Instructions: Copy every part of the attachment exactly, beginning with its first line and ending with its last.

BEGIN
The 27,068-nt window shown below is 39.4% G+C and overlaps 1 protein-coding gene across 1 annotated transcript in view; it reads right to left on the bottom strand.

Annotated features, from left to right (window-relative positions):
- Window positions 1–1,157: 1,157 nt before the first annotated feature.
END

The 27,068-nt window shown below is 39.4% G+C and overlaps 1 protein-coding gene across 1 annotated transcript in view; it reads right to left on the bottom strand.

Annotated features, from left to right (window-relative positions):
- Window positions 1–1,157: 1,157 nt before the first annotated feature.